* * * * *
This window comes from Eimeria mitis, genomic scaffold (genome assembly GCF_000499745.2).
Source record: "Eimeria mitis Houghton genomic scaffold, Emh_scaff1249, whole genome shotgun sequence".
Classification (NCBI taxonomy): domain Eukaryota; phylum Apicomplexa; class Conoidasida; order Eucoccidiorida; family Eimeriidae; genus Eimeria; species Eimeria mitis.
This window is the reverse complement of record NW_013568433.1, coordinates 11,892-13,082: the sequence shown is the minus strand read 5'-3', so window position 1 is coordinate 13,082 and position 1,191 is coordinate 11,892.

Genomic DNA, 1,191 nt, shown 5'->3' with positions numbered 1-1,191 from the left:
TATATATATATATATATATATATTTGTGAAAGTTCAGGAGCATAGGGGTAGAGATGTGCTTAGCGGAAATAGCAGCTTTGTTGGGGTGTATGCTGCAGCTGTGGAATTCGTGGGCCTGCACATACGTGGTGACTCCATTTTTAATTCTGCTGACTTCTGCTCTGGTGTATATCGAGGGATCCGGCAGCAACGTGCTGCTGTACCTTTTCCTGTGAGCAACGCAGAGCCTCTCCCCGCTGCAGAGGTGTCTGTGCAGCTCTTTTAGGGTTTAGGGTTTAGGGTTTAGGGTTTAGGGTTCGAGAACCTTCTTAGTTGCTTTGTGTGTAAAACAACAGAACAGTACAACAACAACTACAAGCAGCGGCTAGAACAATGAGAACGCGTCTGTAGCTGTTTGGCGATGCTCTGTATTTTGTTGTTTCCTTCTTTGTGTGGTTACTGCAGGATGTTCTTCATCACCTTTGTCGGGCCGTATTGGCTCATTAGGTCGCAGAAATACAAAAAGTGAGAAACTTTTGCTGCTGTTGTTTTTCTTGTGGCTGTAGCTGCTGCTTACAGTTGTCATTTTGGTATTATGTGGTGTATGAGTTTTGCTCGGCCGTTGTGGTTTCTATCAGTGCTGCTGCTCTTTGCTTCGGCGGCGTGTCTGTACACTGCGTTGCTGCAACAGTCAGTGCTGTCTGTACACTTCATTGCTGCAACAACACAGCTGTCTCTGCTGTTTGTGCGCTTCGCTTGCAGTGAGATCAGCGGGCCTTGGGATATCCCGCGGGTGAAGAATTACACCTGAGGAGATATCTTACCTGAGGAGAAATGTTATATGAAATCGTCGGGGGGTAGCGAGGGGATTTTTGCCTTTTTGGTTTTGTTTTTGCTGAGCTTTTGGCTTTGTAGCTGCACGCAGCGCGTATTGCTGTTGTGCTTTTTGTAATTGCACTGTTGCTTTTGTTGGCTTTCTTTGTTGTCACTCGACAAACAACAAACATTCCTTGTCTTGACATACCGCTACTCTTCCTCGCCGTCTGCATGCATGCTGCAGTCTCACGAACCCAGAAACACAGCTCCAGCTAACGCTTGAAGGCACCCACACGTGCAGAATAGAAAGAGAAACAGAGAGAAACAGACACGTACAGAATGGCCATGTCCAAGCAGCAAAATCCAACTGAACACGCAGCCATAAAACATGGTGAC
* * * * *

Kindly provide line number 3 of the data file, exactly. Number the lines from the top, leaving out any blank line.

Classification (NCBI taxonomy): domain Eukaryota; phylum Apicomplexa; class Conoidasida; order Eucoccidiorida; family Eimeriidae; genus Eimeria; species Eimeria mitis.